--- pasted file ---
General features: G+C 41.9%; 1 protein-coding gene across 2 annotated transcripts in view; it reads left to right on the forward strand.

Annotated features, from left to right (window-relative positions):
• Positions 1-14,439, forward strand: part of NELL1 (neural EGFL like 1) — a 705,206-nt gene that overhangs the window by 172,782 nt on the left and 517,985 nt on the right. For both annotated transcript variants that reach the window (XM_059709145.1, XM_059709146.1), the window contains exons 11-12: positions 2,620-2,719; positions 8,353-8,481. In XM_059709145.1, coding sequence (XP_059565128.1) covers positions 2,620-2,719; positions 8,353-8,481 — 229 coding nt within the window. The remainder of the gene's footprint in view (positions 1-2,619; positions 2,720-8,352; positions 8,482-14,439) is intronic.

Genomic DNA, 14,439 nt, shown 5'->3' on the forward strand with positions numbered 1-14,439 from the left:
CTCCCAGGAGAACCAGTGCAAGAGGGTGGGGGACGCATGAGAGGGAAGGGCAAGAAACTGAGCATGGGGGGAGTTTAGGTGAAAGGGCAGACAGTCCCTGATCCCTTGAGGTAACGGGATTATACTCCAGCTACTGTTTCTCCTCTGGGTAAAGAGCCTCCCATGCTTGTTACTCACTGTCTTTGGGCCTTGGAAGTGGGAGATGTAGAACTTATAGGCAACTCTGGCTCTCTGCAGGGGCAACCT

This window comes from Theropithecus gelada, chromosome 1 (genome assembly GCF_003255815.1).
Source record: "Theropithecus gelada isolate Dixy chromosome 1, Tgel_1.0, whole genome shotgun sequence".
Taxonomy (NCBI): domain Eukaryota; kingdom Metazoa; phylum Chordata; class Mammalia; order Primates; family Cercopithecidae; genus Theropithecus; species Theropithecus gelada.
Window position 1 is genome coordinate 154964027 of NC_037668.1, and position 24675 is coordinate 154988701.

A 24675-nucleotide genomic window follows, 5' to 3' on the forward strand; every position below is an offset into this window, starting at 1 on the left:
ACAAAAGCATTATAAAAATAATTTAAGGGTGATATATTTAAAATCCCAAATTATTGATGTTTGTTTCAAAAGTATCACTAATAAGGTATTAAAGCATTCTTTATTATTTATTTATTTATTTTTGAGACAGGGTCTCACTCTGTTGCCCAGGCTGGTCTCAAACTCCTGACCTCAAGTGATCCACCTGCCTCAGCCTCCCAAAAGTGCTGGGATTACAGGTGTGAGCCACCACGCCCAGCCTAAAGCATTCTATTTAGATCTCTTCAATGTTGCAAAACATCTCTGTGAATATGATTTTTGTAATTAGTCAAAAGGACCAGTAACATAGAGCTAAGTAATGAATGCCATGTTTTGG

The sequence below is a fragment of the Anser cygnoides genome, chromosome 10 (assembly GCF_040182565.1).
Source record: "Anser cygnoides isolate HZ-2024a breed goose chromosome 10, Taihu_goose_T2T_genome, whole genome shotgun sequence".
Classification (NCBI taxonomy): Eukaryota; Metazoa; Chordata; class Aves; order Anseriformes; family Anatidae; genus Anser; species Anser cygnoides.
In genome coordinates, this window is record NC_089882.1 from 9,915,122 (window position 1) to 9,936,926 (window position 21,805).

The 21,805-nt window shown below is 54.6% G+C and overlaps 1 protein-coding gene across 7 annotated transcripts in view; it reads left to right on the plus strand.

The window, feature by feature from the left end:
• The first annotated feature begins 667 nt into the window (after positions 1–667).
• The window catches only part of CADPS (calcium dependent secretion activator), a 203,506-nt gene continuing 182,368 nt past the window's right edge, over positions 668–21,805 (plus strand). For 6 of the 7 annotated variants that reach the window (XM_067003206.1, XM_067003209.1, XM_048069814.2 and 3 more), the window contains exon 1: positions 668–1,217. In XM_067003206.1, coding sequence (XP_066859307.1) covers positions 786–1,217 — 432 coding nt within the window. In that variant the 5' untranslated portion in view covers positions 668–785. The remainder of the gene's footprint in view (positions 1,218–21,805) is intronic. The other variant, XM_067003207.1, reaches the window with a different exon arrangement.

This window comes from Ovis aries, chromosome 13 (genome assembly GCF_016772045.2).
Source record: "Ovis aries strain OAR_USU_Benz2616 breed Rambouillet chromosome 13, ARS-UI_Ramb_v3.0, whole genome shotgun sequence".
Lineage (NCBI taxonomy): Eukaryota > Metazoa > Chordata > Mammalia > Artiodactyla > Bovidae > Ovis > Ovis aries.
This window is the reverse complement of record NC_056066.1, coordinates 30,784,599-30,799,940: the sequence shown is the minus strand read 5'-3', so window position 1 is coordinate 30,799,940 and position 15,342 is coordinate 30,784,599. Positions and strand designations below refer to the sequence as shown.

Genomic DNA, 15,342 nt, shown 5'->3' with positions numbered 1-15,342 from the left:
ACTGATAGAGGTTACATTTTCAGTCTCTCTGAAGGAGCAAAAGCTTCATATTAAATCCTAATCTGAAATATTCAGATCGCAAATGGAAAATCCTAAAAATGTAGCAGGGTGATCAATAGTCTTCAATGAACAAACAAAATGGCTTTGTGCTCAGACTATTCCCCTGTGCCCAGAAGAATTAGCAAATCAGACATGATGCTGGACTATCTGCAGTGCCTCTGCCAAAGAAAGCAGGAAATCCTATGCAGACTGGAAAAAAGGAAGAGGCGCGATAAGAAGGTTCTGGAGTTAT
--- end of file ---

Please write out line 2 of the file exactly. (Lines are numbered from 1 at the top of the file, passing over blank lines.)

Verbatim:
Annotated features, from left to right (window-relative positions):